Many people have become polarized in contemporary conversations about bias, believing that bias states (e.g., sexist, racist, homophobe etc.) are binary. In other words, you are or are not a ___ist.
In fact, research is uncovering a completely different way of looking at prejudice that affects everyone, including you. Scientific studies are highlighting the fact that people are not defined by their biases, but that our biases are products of the way our brains operate every day, from day one. In short, our brains are so full of information from sensory input to cognitive thoughts--11,000,000 data points per second--that the brain automates all but 40 of these data points so you can function (R.F.Schmidt, 1986). These neurological automations become associations you make without even thinking about it. And all these unconscious associations bias you towards some people, thoughts, feelings and beliefs--and against others.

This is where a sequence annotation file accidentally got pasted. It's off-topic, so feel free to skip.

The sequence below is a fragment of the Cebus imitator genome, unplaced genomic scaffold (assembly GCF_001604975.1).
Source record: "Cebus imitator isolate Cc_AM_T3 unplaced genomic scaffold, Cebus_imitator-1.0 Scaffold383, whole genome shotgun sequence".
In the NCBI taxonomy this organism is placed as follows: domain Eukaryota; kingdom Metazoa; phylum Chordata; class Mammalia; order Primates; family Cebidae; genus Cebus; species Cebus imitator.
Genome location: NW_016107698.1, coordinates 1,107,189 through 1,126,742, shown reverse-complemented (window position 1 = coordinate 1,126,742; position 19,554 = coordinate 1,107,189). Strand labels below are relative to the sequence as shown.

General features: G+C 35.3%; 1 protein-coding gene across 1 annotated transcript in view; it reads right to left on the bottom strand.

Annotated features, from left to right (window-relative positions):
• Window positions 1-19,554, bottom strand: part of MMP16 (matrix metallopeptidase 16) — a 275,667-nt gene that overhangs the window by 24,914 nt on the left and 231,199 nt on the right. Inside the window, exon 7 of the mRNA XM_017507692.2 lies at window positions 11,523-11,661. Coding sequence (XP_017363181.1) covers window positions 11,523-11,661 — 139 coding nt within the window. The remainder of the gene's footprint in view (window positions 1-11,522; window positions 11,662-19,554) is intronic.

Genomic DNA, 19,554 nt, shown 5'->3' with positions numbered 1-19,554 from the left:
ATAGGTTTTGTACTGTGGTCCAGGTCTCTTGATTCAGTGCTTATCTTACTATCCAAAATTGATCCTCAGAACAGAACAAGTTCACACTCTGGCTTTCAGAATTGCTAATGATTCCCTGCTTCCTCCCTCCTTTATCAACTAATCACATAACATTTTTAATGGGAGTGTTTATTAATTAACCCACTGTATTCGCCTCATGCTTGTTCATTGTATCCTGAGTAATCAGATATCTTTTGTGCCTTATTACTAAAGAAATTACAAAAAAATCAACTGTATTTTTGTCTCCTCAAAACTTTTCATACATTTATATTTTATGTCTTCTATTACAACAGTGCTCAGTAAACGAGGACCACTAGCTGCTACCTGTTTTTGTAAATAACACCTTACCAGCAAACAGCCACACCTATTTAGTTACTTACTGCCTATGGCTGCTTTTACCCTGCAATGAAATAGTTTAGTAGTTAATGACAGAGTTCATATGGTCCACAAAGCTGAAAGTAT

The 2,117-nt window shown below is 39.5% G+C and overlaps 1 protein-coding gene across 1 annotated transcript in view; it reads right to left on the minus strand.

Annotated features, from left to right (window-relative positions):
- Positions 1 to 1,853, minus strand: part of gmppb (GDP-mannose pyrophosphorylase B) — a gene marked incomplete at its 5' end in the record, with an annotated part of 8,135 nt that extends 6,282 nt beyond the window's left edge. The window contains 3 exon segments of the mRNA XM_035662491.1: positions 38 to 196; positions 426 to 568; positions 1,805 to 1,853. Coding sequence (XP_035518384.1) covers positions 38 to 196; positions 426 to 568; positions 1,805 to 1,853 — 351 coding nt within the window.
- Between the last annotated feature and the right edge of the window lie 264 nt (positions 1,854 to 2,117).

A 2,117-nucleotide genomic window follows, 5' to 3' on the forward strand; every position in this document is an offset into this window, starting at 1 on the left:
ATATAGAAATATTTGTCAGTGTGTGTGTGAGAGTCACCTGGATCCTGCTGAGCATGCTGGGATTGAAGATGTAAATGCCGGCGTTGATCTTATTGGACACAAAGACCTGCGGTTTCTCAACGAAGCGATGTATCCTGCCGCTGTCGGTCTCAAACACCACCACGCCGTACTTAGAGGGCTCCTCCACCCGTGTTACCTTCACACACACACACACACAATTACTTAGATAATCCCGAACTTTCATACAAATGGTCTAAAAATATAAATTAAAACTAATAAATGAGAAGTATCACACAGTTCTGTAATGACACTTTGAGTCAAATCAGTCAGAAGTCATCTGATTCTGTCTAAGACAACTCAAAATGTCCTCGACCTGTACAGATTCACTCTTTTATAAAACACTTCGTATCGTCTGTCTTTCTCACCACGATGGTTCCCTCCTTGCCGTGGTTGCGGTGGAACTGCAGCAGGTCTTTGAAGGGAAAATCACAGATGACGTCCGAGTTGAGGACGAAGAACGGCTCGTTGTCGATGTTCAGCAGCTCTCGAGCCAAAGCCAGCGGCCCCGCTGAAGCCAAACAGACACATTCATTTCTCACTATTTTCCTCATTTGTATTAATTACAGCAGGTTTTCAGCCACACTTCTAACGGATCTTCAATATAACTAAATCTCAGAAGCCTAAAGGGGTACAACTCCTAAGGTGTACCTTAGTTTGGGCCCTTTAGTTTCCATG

"Unconscious Bias" is a natural result of the ways in which our brains catalog and organize information. Unfortunately it can also lead to unfair work practices and discrimination. How can you tell if you have an unconscious bias? If you don't think you have one, you definitely have one. Learn to spot it and you'll be a better leader and better at bringing other's attention to their own biased thinking.
Get your journal out! Turn this course into a personal reflection journey!